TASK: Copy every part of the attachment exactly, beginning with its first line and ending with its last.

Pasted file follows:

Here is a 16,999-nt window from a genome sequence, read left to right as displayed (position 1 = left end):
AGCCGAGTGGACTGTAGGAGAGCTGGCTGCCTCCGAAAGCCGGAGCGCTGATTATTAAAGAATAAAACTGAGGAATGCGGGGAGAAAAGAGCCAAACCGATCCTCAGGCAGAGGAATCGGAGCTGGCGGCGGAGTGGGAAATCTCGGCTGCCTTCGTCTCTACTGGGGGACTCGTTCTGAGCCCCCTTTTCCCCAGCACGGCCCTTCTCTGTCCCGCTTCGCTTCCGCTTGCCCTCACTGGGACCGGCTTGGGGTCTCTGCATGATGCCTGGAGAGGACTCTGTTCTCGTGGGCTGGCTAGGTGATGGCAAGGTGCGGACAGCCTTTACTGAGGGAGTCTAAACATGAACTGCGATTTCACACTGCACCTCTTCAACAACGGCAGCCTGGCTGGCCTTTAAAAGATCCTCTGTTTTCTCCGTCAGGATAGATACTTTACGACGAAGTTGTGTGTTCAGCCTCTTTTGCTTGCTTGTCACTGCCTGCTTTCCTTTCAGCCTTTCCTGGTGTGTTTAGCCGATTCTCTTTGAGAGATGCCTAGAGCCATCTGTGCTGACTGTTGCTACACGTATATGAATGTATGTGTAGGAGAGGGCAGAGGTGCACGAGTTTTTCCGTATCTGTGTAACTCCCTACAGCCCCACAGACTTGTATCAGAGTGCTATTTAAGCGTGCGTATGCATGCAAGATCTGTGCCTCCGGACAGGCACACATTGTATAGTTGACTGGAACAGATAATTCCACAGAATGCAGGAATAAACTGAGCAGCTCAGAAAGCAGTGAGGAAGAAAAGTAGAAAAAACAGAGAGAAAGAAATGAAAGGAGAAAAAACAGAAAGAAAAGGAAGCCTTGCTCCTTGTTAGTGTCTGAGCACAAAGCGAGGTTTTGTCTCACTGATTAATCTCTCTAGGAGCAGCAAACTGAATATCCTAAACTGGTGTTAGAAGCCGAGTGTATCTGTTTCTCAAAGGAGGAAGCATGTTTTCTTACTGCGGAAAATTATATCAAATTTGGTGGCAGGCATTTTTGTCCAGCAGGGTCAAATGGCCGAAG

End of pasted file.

Here is a 16,999-nt window from a genome sequence, read left to right as displayed (position 1 = left end):
AGCCGAGTGGACTGTAGGAGAGCTGGCTGCCTCCGAAAGCCGGAGCGCTGATTATTAAAGAATAAAACTGAGGAATGCGGGGAGAAAAGAGCCAAACCGATCCTCAGGCAGAGGAATCGGAGCTGGCGGCGGAGTGGGAAATCTCGGCTGCCTTCGTCTCTACTGGGGGACTCGTTCTGAGCCCCCTTTTCCCCAGCACGGCCCTTCTCTGTCCCGCTTCGCTTCCGCTTGCCCTCACTGGGACCGGCTTGGGGTCTCTGCATGATGCCTGGAGAGGACTCTGTTCTCGTGGGCTGGCTAGGTGATGGCAAGGTGCGGACAGCCTTTACTGAGGGAGTCTAAACATGAACTGCGATTTCACACTGCACCTCTTCAACAACGGCAGCCTGGCTGGCCTTTAAAAGATCCTCTGTTTTCTCCGTCAGGATAGATACTTTACGACGAAGTTGTGTGTTCAGCCTCTTTTGCTTGCTTGTCACTGCCTGCTTTCCTTTCAGCCTTTCCTGGTGTGTTTAGCCGATTCTCTTTGAGAGATGCCTAGAGCCATCTGTGCTGACTGTTGCTACACGTATATGAATGTATGTGTAGGAGAGGGCAGAGGTGCACGAGTTTTTCCGTATCTGTGTAACTCCCTACAGCCCCACAGACTTGTATCAGAGTGCTATTTAAGCGTGCGTATGCATGCAAGATCTGTGCCTCCGGACAGGCACACATTGTATAGTTGACTGGAACAGATAATTCCACAGAATGCAGGAATAAACTGAGCAGCTCAGAAAGCAGTGAGGAAGAAAAGTAGAAAAAACAGAGAGAAAGAAATGAAAGGAGAAAAAACAGAAAGAAAAGGAAGCCTTGCTCCTTGTTAGTGTCTGAGCACAAAGCGAGGTTTTGTCTCACTGATTAATCTCTCTAGGAGCAGCAAACTGAATATCCTAAACTGGTGTTAGAAGCCGAGTGTATCTGTTTCTCAAAGGAGGAAGCATGTTTTCTTACTGCGGAAAATTATATCAAATTTGGTGGCAGGCATTTTTGTCCAGCAGGGTCAAATGGCCGAAG